With little fanfare, Chinese president Xi Jinping revealed last month plans to bolster economic ties with Latin America to the tune of three quarters of a trillion dollars.
Then in February, the Chinese government pledged billions of dollars to help build hydroelectric dams in Argentina’s Patagonia region and to supply the nation with supersonic fighter jets capable of reaching the Falkland Islands. The move could buoy troubled President Cristina Fernandez de Kirchner, who has recently come under investigation for her alleged role in a failed deal to cover up Iranian involvement in a deadly Buenos Aires bombing in exchange for a trade agreement.
Her government also remains largely isolated from the global economy after effectively defaulting on billions of dollars in international bonds late last year.
The broader Latin American commerce announcement, which involves a ten-year plan to increase two-way trade to $500 billion and add $250 billion in direct spending, came after talks between Beijing and an envoy of regional leaders. The presidents of Ecuador, Venezuela and Costa Rica represented the Community of Latin American and Caribbean States, or CELAC, a coalition of 33 countries touted as an independent alternative to other inter-American groups led by the United States.
Over the past decade, the Asian economic giant has more than doubled its investment in Latin American infrastructure, energy and agriculture.
In an extreme example of regional ambitions, Chinese investors broke ground last year on a $50 billion effort to build a privately-owned 172-mile shipping canal across Nicaragua that would dwarf the capacity of the Panama Canal. While the legal and logistical challenges facing the project are substantial, it could dramatically shift the balance of trade influence in the region if completed.
Other Chinese investment in Latin America seeks to support ambitious energy, agriculture and infrastructure projects, particularly in nations with tense U.S. relations like Venezuela and Ecuador. In addition to its larger economic package, China offered Venezuela $20 billion in investment to help shore up the nation’s flailing economy in the wake of lower oil prices. Oil accounts for about 95 percent of Venezuela’s exports, and prices worldwide dropped by roughly half to a nearly six-year low in January.
The money could provide life support to Venezuelan President Nicolas Maduro’s disastrous administration. His anti-business policies have forced several foreign firms to shut down operations in the country in recent months. As a result, Venezuelans face recurrent shortages of basic household goods and runaway currency inflation that may be the world’s fastest.
Mr. Maduro’s January approval rating stood at a dismal 22 percent, according to a Venezuelan polling firm. If oil prices fail to recover full strength, even China may not be able to save him.
Meanwhile, the U.S. is understandably focused on dual crises in Eastern Europe and the Middle East. There are some signs that Latin America may soon draw greater attention, however. In December, President Obama pushed for renewed relations with Cuba, and he had previously issued an executive order in November that could affect the legal status of millions of Latin American immigrants.Mr. Obama’s constitutional boundary-pushing immigration move seems unlikely to withstand legal and legislative challenges — it was blocked by a federal judge in Texas last week, for example. But it underscores the desperate need for bipartisan immigration reform from Congress.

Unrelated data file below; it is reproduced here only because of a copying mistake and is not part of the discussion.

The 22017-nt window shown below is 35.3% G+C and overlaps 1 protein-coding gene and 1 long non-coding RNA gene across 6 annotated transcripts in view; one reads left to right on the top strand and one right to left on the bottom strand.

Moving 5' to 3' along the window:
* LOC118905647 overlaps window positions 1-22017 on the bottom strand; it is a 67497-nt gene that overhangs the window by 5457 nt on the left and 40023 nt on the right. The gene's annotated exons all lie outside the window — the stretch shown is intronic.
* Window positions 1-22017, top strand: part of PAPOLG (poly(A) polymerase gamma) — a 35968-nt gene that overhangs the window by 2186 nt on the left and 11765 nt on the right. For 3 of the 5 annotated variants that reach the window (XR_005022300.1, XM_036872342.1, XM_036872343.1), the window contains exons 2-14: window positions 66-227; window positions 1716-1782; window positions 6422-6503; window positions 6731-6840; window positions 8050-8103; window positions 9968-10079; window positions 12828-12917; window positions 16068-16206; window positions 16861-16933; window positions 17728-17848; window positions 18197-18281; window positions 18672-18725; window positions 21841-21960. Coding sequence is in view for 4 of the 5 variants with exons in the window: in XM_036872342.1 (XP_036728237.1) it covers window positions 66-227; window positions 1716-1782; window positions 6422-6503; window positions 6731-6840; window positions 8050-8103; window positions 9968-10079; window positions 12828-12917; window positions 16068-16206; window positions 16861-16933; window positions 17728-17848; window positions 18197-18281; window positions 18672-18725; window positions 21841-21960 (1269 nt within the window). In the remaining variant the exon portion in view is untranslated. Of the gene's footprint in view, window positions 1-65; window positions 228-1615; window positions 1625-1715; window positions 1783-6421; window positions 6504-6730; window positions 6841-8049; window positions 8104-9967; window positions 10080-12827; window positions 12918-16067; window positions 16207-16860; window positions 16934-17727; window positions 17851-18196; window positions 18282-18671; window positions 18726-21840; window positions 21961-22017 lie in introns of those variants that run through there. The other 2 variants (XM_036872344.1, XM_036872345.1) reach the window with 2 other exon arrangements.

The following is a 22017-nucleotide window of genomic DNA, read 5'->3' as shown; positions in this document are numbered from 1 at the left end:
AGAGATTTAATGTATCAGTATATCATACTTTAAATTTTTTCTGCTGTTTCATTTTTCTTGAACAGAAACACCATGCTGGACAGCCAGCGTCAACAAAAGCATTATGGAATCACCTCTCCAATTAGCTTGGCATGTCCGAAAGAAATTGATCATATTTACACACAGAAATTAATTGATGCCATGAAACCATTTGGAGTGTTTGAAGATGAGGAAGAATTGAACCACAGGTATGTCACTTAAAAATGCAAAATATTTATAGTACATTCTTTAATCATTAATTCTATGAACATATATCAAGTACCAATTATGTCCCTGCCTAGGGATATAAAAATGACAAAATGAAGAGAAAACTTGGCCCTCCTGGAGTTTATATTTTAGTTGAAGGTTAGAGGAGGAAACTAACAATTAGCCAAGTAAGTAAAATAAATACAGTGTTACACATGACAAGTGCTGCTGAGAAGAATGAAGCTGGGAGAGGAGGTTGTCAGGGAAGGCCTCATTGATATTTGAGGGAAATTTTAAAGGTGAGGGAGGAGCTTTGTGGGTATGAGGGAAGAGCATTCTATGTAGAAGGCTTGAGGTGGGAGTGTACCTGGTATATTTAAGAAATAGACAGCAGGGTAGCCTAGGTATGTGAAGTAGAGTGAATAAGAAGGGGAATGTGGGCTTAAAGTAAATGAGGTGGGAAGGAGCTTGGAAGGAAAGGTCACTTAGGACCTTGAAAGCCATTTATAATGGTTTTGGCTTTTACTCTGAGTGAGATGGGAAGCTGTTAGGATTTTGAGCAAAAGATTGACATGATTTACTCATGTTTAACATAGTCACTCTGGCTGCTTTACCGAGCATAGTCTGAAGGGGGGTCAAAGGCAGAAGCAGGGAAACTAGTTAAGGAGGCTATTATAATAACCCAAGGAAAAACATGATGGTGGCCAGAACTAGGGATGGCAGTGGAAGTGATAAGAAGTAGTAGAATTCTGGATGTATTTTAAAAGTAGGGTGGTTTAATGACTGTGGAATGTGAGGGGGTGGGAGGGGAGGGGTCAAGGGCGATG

That need was made particularly clear when thousands of unaccompanied Central American children crossing into the United States strained Border Patrol resources last summer. The spike was caused in part by misinterpretation of an executive directive granting temporary legal status to illegal immigrants brought to the country as children.
The thaw with Cuba stands a much greater chance of long term success, even though it depends largely on the willingness of a Republican-controlled Congress to back the president’s plan to reopen a relationship with Latin America’s most infamous leftist dictatorship. They should not hesitate to support the plan.
The potential of normalized relations to boost democratic sentiment — tourism dollars and cultural influence being key factors — should outweigh any concerns. A January announcement that the Castro regime had met a key U.S. demand by releasing 53 political prisoners should lift hopes that real change is possible. And despite a list of implausible demands from the Cuban government, there appears to be strong bilateral willingness to negotiate.
That’s a good sign for Cubans and the rest of the region. Latin American countries with healthy diplomatic and trading ties to the U.S. tend to have strongly democratic governments, growing economies and expanding middle classes.
So as China maneuvers to become Latin America’s next big economic ally, the United States must work to maintain and strengthen its relationships in the region. Otherwise, the nation risks growing increasingly irrelevant in its own hemisphere.
Our neighbors in the Americas deserve continued support.
Ed Buckley is a Post and Courier editorial staffer. He previously worked in Colombia and Argentina.